2018: Frontiers in Cellular Neuroscience
Jacque P K Ip, Ikue Nagakura, Jeremy Petravicz, Keji Li, Erik A C Wiemer, Mriganka Sur
Microdeletion of a region in chromosome 16p11.2 increases susceptibility to autism. Although this region contains exons of 29 genes, disrupting only a small segment of the region, which spans 5 genes, is sufficient to cause autistic traits. One candidate gene in this critical segment is MVP , which encodes for the major vault protein (MVP) that has been implicated in regulation of cellular transport mechanisms. MVP expression levels in MVP +/- mice closely phenocopy those of 16p11.2 mutant mice, suggesting that MVP +/- mice may serve as a model of MVP function in 16p11...
March 14, 2018: Journal of Neuroscience: the Official Journal of the Society for Neuroscience
John J Marshall, Jian Xu, Anis Contractor
Kainate receptors are members of the glutamate receptor family that function both by generating ionotropic currents through an integral ion channel pore, and through coupling to downstream metabotropic signaling pathways. They are highly expressed in the striatum yet their roles in regulating striatal synapses are not known. Using mice of both sexes we demonstrate that GluK2 containing kainate receptors expressed in direct pathway Spiny Projection Neurons (dSPNs) inhibit glutamate release at corticostriatal synapses in the dorsolateral striatum...
March 14, 2018: Journal of Neuroscience: the Official Journal of the Society for Neuroscience
Mary E Orczykowski, Kevin R Arndt, Lauren E Palitz, Brian C Kramer, Monica A Pessina, Adrian L Oblak, Seth P Finklestein, Farzad Mortazavi, Douglas L Rosene, Tara L Moore
Stroke results in enduring damage to the brain which is accompanied by innate neurorestorative processes, such as reorganization of surviving circuits. Nevertheless, patients are often left with permanent residual impairments. Cell based therapy is an emerging therapeutic that may function to enhance the innate neurorestorative capacity of the brain. We previously evaluated human umbilical tissue-derived cells (hUTC) in our non-human primate model of cortical injury limited to the hand area of primary motor cortex...
March 11, 2018: Experimental Neurology
Sophie H Bennett, Alastair J Kirby, Gerald T Finnerty
Neuronal connections form the physical basis for communication in the brain. Recently, there has been much interest in mapping the "connectome" to understand how brain structure gives rise to brain function, and ultimately, to behaviour. These attempts to map the connectome have largely assumed that connections are stable once formed. Recent studies, however, indicate that connections in mammalian brains may undergo rewiring during learning and experience-dependent plasticity. This suggests that the connectome is more dynamic than previously thought...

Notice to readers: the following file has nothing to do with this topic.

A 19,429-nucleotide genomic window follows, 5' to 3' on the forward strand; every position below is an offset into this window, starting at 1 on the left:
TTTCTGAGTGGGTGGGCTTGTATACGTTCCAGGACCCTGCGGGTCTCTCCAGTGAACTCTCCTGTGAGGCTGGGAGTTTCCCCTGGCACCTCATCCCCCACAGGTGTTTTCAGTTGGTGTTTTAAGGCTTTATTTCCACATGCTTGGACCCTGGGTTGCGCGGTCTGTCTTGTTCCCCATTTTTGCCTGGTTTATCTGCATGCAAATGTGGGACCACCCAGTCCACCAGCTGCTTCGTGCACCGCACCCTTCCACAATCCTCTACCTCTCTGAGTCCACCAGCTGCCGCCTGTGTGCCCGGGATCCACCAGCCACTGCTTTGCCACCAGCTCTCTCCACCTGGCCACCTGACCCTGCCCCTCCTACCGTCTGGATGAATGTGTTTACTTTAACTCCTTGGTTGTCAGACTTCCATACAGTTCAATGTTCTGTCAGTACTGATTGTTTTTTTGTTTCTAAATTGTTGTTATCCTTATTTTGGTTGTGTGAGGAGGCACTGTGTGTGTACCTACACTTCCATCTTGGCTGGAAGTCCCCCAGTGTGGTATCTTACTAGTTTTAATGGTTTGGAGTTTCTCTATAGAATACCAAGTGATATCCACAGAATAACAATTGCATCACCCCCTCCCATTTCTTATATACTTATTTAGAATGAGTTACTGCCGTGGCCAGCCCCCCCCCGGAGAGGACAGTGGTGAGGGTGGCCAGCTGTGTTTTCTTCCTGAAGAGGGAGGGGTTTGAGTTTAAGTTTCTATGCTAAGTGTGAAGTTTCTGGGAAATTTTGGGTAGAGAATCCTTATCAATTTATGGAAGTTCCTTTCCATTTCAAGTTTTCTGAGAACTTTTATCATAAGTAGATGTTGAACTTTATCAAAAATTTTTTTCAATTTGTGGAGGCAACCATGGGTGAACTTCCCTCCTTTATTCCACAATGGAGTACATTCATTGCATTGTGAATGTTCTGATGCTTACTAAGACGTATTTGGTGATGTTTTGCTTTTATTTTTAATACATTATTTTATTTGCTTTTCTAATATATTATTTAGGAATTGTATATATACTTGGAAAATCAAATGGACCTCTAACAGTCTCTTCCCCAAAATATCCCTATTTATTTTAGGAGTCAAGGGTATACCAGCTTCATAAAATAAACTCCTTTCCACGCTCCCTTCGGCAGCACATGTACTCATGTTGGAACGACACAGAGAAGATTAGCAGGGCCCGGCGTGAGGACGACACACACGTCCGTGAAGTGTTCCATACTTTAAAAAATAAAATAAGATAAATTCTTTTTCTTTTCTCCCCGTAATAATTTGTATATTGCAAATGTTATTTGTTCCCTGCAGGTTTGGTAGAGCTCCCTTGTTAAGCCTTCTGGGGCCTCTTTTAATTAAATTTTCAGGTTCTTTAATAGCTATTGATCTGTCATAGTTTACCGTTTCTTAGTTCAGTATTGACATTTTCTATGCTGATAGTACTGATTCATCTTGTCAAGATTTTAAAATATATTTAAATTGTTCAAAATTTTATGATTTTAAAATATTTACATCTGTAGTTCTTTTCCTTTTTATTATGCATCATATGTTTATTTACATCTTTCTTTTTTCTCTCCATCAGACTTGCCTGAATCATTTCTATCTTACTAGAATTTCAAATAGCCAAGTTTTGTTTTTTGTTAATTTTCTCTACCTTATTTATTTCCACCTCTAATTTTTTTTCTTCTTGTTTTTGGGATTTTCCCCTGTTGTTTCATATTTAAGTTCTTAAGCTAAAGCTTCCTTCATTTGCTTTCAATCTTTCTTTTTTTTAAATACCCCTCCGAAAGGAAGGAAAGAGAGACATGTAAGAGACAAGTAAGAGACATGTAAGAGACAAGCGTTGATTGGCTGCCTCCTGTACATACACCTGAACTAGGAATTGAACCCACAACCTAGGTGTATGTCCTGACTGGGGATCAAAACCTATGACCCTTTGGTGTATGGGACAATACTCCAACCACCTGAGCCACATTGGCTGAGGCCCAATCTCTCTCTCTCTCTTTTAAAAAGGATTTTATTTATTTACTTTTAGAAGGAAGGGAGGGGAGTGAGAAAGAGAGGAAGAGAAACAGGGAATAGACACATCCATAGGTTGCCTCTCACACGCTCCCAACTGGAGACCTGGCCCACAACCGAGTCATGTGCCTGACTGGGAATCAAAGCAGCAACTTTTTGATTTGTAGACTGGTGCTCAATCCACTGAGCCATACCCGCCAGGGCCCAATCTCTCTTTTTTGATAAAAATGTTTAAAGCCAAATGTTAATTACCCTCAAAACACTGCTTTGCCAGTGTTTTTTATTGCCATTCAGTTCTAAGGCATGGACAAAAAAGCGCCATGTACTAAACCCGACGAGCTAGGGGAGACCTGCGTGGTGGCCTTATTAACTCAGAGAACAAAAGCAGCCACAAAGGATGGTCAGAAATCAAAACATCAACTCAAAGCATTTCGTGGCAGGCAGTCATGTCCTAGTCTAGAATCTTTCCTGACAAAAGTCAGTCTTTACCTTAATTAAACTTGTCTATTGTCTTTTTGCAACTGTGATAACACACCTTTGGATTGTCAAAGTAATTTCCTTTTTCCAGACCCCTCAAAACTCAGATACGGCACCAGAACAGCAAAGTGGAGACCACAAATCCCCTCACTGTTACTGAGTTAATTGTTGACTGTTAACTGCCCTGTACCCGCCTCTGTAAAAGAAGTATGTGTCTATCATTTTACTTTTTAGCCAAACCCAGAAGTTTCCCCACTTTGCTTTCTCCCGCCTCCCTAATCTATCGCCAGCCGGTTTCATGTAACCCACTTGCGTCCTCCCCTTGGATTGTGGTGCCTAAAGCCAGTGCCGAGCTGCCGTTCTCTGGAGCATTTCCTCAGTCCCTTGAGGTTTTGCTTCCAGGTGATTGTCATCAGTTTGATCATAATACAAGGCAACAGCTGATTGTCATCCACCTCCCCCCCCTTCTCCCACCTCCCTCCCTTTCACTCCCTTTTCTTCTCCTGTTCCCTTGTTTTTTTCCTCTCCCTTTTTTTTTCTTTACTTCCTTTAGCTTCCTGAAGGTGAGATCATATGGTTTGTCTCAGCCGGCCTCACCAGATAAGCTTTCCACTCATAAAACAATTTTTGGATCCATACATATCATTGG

March 11, 2018: Neuroscience and Biobehavioral Reviews
Lie Wang, Giri Kumar Chandaka, Robert C Foehring, Joseph C Callaway, William E Armstrong
Oxytocin (OT) neurons exhibit larger afterhyperpolarizations (AHPs) following spike trains during pregnancy and lactation, when these neurons burst and release more OT. Calcium-dependent AHPs mediated by SK channels show this plasticity, and are reduced when the channel is phosphorylated by casein kinase 2 (CK2), and increased when dephosphorylated by protein phosphatase 2A (PP2A), by altering Ca2+ sensitivity. We compared AHP currents in supraoptic OT neurons after CK2 inhibition with 4,5,6,7-tetrabromobenzotriazole (TBB), or PP1-PP2A inhibition with okadaic acid (OA) focusing on the peak current at 100 ms representing the SK-mediated, medium AHP (ImAHP )...
March 14, 2018: Journal of Neurophysiology
S Kabatas, C S Demir, E Civelek, I Yilmaz, A Kircelli, C Yilmaz, Y Akyuva, E Karaoz
OBJECTIVE: This study aimed to analyze the effect of human Dental Pulp-Neural Crest Stem Cells (hDP-NCSCs) delivery on lesion site after spinal cord injury (SCI), and to observe the functional recovery after transplantation. METHODS: Neural Crest Stem Cells (NCSCs) were isolated from human Dental Pulp (hDP). The experimental rat population was divided into four groups (n = 6/24). Their behavioral motility was scored regularly. After 4-weeks, rats were sacrificed, and their spinal cords were examined for Green Fluorescent Protein (GFP) labeled hDP-NCSCs by immunofluorescence (IF) staining...
2018: Bratislavské Lekárske Listy
Juan R Martinez-Galan, Ana Verdejo, Elena Caminos
Disturbances in calcium homeostasis due to canonical transient receptor potential (TRPC) and/or store-operated calcium (SOC) channels can play a key role in a large number of brain disorders. TRPC channels are plasma membrane cation channels included in the transient receptor potential (TRP) superfamily. The most widely distributed member of the TRPC subfamily in the brain is TRPC1, which is frequently linked to group I metabotropic glutamate receptors (mGluRs) and to the components of SOC channels. Proposing TRPC/SOC channels as a therapeutic target in neurological diseases previously requires a detailed knowledge of the distribution of such molecules in the brain...
2018: Frontiers in Neuroanatomy